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Monkeys With Brain Implants Steer Wheelchairs Using Thought Alone

Two monkeys with brain implants have steered wheelchairs using only their minds, researchers said Thursday, in another step forward for a field seeking to mobilize people with paralysis.

People have powered robotic arms with thought alone, and have controlled robotic exosketons using electrodes. And monkeys have used thought power to move objects on a computer screen. But this experiment, if it pans out for humans, would allow someone completely paralyzed to operate a wheelchair.

And the brain implants that made the mind-to-computer interface possible have lasted in the monkeys for seven years.

"This is the longest-lasting cortical brain implant ever," Miguel Nicolelis of Duke University, who led the experiment, told NBC News.

"It has provided data to us for the whole time. It should last in humans as long or even longer," he added. "Now we have categorical proof that these very flexible nanowires can last for a decade."

The two monkeys rolled their wheelchairs around the lab to get themselves to a reward: a bowl of grapes.

"Over time, monkeys improved their ability to navigate the wheelchair toward the location of a grape reward," Nicolelis and colleagues report in the Nature journal Scientific Reports.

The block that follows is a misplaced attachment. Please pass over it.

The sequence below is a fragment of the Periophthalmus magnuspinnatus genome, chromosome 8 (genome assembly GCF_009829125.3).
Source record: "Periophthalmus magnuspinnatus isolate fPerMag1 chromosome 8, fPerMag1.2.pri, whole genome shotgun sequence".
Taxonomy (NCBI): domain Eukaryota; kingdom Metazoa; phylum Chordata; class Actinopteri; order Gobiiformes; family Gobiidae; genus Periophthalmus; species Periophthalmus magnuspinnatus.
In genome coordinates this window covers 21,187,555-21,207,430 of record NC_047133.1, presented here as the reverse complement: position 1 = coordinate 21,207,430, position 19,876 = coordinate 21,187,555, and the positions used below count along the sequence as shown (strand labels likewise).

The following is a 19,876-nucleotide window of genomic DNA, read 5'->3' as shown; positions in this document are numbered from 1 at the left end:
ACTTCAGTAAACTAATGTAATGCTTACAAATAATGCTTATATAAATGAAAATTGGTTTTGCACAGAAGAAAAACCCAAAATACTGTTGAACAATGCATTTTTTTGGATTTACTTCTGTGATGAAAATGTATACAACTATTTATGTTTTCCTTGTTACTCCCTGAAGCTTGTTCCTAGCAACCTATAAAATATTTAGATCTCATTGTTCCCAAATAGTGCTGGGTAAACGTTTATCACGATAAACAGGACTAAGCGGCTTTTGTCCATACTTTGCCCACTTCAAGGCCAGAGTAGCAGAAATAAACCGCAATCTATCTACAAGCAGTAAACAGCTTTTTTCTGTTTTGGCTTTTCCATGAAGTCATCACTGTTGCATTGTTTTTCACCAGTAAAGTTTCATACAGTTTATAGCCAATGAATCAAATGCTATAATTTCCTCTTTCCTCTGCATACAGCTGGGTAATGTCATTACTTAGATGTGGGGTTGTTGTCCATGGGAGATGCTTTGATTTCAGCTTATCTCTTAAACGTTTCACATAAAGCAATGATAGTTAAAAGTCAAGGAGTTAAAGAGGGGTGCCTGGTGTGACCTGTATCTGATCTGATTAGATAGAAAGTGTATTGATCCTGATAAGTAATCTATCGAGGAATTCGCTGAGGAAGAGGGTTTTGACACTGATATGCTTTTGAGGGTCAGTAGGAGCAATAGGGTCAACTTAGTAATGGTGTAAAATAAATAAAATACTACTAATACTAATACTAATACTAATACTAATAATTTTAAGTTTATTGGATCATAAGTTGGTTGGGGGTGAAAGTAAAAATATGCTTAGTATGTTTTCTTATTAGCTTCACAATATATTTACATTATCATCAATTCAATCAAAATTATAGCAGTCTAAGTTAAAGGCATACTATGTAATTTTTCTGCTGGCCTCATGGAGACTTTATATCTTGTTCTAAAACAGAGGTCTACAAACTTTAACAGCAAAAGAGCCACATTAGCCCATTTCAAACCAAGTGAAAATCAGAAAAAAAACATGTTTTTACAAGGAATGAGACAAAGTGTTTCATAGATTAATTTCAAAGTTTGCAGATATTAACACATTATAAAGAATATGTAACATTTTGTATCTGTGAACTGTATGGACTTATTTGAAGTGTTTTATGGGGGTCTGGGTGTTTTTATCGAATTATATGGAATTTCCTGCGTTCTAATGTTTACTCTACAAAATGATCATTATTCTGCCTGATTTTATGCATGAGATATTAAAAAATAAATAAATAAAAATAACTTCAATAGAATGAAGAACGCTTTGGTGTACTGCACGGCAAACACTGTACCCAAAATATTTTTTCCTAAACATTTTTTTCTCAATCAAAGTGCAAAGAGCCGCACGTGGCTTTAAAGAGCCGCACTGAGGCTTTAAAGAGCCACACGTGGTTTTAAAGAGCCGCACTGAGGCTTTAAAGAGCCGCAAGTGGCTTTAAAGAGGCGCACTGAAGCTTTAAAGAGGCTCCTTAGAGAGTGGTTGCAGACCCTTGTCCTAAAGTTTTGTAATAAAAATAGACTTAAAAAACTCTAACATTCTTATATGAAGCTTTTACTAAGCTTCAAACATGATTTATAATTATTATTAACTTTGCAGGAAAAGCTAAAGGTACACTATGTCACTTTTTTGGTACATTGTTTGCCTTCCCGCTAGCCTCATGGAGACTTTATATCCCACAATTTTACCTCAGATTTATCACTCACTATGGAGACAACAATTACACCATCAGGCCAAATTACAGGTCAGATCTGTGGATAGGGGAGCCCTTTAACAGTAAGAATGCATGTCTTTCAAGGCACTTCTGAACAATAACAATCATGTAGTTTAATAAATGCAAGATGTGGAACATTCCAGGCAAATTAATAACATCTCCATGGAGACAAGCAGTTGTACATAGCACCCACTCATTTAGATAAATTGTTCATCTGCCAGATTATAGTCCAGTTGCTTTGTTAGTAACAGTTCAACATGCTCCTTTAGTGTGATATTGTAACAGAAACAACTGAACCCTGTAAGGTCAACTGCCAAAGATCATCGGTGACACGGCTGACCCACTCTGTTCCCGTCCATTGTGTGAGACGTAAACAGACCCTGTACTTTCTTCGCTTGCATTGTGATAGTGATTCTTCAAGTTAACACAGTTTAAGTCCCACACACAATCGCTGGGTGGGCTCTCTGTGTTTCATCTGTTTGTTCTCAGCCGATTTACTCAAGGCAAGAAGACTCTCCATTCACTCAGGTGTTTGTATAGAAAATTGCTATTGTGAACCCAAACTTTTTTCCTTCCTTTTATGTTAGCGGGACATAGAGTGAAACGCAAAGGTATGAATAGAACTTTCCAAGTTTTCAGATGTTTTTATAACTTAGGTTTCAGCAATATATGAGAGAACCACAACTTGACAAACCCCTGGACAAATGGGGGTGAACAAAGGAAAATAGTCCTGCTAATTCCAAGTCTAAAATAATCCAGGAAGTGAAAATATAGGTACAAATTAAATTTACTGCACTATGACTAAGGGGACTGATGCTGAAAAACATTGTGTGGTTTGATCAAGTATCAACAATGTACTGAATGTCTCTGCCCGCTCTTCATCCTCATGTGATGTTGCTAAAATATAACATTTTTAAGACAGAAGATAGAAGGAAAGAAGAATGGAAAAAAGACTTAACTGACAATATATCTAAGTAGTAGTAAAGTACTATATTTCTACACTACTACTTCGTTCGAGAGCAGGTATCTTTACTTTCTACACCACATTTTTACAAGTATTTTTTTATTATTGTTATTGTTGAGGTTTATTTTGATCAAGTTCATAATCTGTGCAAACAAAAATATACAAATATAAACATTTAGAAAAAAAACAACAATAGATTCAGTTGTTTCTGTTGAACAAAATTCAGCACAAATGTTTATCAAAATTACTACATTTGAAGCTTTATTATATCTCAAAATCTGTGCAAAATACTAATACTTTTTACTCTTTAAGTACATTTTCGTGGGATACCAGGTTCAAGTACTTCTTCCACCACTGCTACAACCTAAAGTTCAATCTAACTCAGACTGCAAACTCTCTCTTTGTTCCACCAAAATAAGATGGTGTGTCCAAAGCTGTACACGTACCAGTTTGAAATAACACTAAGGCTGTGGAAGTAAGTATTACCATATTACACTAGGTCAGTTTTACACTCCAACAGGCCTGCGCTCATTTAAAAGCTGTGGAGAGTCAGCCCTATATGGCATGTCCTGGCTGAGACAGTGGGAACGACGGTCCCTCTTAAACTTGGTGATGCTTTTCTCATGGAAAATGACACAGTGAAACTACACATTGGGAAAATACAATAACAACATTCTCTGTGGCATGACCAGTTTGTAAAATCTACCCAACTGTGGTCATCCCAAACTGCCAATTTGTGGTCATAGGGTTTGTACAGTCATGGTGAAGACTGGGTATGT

Nicolelis wants to try the setup to help people paralyzed by injuries or by diseases such as amyotrophic lateral sclerosis (ALS or Lou Gehrig's disease). For them, having a brain implant would be worth the surgery and risks involved if it would get them out of bed.

Image: Neuroscientists have developed a brain-machine interface (BMI) that allows primates to use only their thoughts to navigate a robotic wheelchair
The mobile robotic wheelchair, which seats a monkey, was moved from one of the three starting locations (dashed circles) to a grape dispenser. The wireless recording system, which sits on the monkey's head, records the spiking activities from the monkey’s head stage, and sends the activities to the wireless receiver to decode the wheelchair movement. Sankaranarayani Rajangam, et al. / Scientific Reports/Nature

He'll need Food and Drug Administration permission to do it, but has people lined up to try.

"We have a database of a lot of patients who have written to me over the years," Nicolelis said.

He likens the implant to a pacemaker, which can stay inside the chest for decades.

Nicolelis is one of several leaders in the field of brain-machine interfaces. In 2014, he staged a very public exhibition of a mind-controlled exoskeleton at the 2014 soccer World Cup competition in Brazil.

He's also arranged for two rats — one in North Carolina, the other in Brazil — to work together using brain implants and a computer connection.

Other patients have controlled machines with their thoughts, notably Jan Scheuermann, who's been testing a device at the University of Pittsburgh and who first used her robotic arm to eat chocolate, and California's Erik Sorto, whose three years with a brain implant have allowed him to drink beer using a robotic arm.